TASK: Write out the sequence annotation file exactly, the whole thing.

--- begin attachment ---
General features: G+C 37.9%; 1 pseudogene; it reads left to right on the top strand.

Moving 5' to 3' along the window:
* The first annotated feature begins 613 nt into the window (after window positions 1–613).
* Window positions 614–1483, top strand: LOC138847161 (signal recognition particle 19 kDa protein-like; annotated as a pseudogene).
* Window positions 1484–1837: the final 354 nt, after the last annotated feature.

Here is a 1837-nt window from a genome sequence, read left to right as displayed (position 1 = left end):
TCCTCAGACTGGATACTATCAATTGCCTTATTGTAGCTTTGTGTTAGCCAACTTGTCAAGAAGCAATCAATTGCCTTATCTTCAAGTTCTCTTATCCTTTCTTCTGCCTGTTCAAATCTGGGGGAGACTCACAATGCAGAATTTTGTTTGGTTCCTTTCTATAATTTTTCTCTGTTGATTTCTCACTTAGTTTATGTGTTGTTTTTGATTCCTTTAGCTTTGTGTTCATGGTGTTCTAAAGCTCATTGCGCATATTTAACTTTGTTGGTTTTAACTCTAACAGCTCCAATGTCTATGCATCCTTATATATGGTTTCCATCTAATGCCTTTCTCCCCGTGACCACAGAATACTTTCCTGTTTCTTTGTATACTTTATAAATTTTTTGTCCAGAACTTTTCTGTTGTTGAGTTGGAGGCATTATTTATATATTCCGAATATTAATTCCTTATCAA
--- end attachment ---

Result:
General features: G+C 37.9%; 1 pseudogene; it reads left to right on the top strand.

Moving 5' to 3' along the window:
* The first annotated feature begins 613 nt into the window (after window positions 1–613).
* Window positions 614–1483, top strand: LOC138847161 (signal recognition particle 19 kDa protein-like; annotated as a pseudogene).
* Window positions 1484–1837: the final 354 nt, after the last annotated feature.

Here is a 1837-nt window from a genome sequence, read left to right as displayed (position 1 = left end):
TCCTCAGACTGGATACTATCAATTGCCTTATTGTAGCTTTGTGTTAGCCAACTTGTCAAGAAGCAATCAATTGCCTTATCTTCAAGTTCTCTTATCCTTTCTTCTGCCTGTTCAAATCTGGGGGAGACTCACAATGCAGAATTTTGTTTGGTTCCTTTCTATAATTTTTCTCTGTTGATTTCTCACTTAGTTTATGTGTTGTTTTTGATTCCTTTAGCTTTGTGTTCATGGTGTTCTAAAGCTCATTGCGCATATTTAACTTTGTTGGTTTTAACTCTAACAGCTCCAATGTCTATGCATCCTTATATATGGTTTCCATCTAATGCCTTTCTCCCCGTGACCACAGAATACTTTCCTGTTTCTTTGTATACTTTATAAATTTTTTGTCCAGAACTTTTCTGTTGTTGAGTTGGAGGCATTATTTATATATTCCGAATATTAATTCCTTATCAA